I have a TPF banjo that I was thinking about trying as an openback. When I remove the flange, do I need to put anything between the nuts and the tube? Currently each hook has a lock washer on it that goes up against the flange. I would assume that I can still use these at a minimum. Just wondering if I should try to find very little flat washers to go between the lock washer and the tube.
TPF Gibsons did NOT have washers on the tension hooks from the factory.
I have 4 TPF Gibsons and none have lock washers. Just something else to get loose and rattle! I say go ahead without them.
The 6mm nuts might dig into the tube plating
I get these in my shop
I would use a flat washer and lock to match the thickness of the plate so the threads don’t stick out and scratch your clothes
The best tube was Aida’s which was flattened on the bottom, an additional mfg step. I still have one, but they are sloppy oversized
Keep your resonator hdw handy
You are allowed to use various methods of resonator clip on like magnets or such
It’s the best sounding open back with no holes in the rim and full contact with the tube
No lecture. I like ’em
I have always thought that the tube "band" was one of the cleanest and nicest designs in many ways. Fewer parts, and smoother contact. I am much more oriented to "open back" or similar instruments, with shoes (even with a bracket band as on Fairbanks Whyte Laydies and TuBaPhones).
The earlier, pre 1925 era, Gibsons of the "trap-door" period often used a tube, never intended for a flange plate.
These tubes are actually flattened at each individual hook/hole to accommodate the nut.
I suppose that it might be a good idea, and certainly no harm, in using a small washer to protect the tube, and accommodate any excess length created by removal of the flange if the hooks protrude through the nuts. But I am uncertain about the desirability of lock washers- seems like they would have the capacity to chew things up a bit.
Edited by - Jarvie on 01/23/2021 17:18:16
I'm glad somebody like tubes.
I really like the Gibson info about flattening each hole. The import standard would be flattening the whole bottom like Aida.
It's a great idea to check your hooks after travel. As banjos change daily dimension, that can definitely loosen things.
I toured in Germany in 2003. Just before going on stage in Rodolstadt, I checked the nut on my tailpiece and it was almost lost in a foreign country without a passport. I suppose the American embassy carries banjo parts.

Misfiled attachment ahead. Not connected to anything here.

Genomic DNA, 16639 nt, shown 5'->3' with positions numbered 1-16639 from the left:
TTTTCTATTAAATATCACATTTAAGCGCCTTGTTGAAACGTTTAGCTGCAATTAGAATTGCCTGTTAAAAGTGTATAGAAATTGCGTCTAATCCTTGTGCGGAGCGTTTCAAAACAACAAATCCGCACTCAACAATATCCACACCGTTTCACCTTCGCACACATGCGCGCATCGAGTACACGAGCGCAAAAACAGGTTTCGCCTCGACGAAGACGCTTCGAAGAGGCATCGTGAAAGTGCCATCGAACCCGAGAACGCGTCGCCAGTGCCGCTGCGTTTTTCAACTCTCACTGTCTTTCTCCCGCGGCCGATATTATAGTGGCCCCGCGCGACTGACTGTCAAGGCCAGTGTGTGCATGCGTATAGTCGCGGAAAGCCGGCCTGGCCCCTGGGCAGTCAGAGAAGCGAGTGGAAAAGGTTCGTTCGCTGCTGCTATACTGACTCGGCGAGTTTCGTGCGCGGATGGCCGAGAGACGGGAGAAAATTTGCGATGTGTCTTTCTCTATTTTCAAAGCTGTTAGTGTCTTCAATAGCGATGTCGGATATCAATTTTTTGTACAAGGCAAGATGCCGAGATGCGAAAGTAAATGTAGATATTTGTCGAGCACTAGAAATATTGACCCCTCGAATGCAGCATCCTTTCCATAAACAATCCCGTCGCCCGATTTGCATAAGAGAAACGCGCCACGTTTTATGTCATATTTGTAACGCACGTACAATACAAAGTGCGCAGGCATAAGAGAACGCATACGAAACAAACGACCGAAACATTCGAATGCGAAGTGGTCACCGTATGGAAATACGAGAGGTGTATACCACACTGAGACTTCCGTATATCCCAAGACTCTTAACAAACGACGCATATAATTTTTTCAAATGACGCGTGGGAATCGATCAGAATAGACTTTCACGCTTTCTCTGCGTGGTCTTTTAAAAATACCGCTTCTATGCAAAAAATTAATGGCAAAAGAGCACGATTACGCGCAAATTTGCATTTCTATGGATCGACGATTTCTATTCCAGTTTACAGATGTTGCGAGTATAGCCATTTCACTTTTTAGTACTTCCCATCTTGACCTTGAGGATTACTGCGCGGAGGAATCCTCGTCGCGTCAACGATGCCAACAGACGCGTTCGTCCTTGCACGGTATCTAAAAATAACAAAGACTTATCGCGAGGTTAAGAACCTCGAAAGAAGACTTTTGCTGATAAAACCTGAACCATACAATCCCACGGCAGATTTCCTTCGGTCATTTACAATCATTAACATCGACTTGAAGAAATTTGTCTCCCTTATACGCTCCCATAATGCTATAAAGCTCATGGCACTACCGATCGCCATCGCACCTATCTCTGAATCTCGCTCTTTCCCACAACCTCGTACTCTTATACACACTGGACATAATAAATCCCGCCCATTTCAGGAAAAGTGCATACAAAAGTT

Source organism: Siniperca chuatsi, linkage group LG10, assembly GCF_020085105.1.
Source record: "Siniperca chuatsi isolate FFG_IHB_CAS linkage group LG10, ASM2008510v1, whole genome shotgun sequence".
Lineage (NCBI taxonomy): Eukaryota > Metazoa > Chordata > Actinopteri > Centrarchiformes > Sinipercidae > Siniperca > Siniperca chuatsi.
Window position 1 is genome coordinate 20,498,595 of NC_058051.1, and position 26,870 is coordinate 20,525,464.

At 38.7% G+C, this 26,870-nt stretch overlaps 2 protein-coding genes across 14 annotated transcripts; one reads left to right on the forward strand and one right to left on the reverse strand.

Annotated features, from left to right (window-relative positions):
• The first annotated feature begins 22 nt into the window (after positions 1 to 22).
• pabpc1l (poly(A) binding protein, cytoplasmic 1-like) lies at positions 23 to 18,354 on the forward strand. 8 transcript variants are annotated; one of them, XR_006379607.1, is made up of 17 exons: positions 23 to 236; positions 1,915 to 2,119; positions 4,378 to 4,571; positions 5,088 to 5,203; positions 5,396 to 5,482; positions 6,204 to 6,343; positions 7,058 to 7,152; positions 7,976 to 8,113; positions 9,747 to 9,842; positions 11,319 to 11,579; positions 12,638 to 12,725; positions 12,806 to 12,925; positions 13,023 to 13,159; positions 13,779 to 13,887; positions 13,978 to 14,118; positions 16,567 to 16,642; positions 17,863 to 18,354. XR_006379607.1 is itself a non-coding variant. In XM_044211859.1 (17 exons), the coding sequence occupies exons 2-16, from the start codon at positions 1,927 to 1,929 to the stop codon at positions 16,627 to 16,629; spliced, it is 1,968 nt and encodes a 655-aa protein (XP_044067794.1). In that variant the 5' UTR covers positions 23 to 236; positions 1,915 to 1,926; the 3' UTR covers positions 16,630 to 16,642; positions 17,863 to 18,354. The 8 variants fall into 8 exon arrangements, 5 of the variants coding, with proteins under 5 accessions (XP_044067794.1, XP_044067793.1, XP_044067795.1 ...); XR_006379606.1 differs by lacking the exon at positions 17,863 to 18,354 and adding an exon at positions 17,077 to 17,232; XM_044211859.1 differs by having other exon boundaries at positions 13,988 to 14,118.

The tube-and-plate is indeed an elegant design, probably abandoned by Gibson because the brass plate part is expensive and wasteful to produce (what do you do with the 9 1/2" brass disk left over after you punch out the plate?), and Gibson started casting tone rings, the one-piece flange and even tension hoops.
The tube itself was the elegant part of it. I made a number of banjos with tubes in the 1970s using red brass tubing with a pretty thick wall, but never really embraced the look, and Deering's flangeless banjo model with the "pop-off resonator" used a tube over which spring-like doo-dads on the resonator would snap to attach it—a good design. One advantage of a tube, which it shares with bracket bands and the one-piece flange, is that it's not necessary to drill 24 holes through the rim.
The tube on my 1927 Granada has a .2" flat all the way around the bottom so that the plate part sits flat against it, and every third hole on the plate is large enough to pass the nuts so you can remove the flange without undoing every nut. I played that banjo for 15 years without the resonator or flange plate.
Edited by - Ken LeVan on 01/24/2021 05:14:27
Count me among TPF fan. Unless the hole is large enough to allow wiggle room, I consider washers redundant but, if they make you happy, no harm in using them.
the helium arrived Sorry, I would stamp a two piece with a press that has a swing arm and rotating die
Like crescent moons
Edited by - Helix on 01/25/2021 13:15:23
'Blank Canvas' 16 sec
'Bartlett Banjo Mic' 15 min
'Todd banjo' 1 hr
'Protec' 1 hr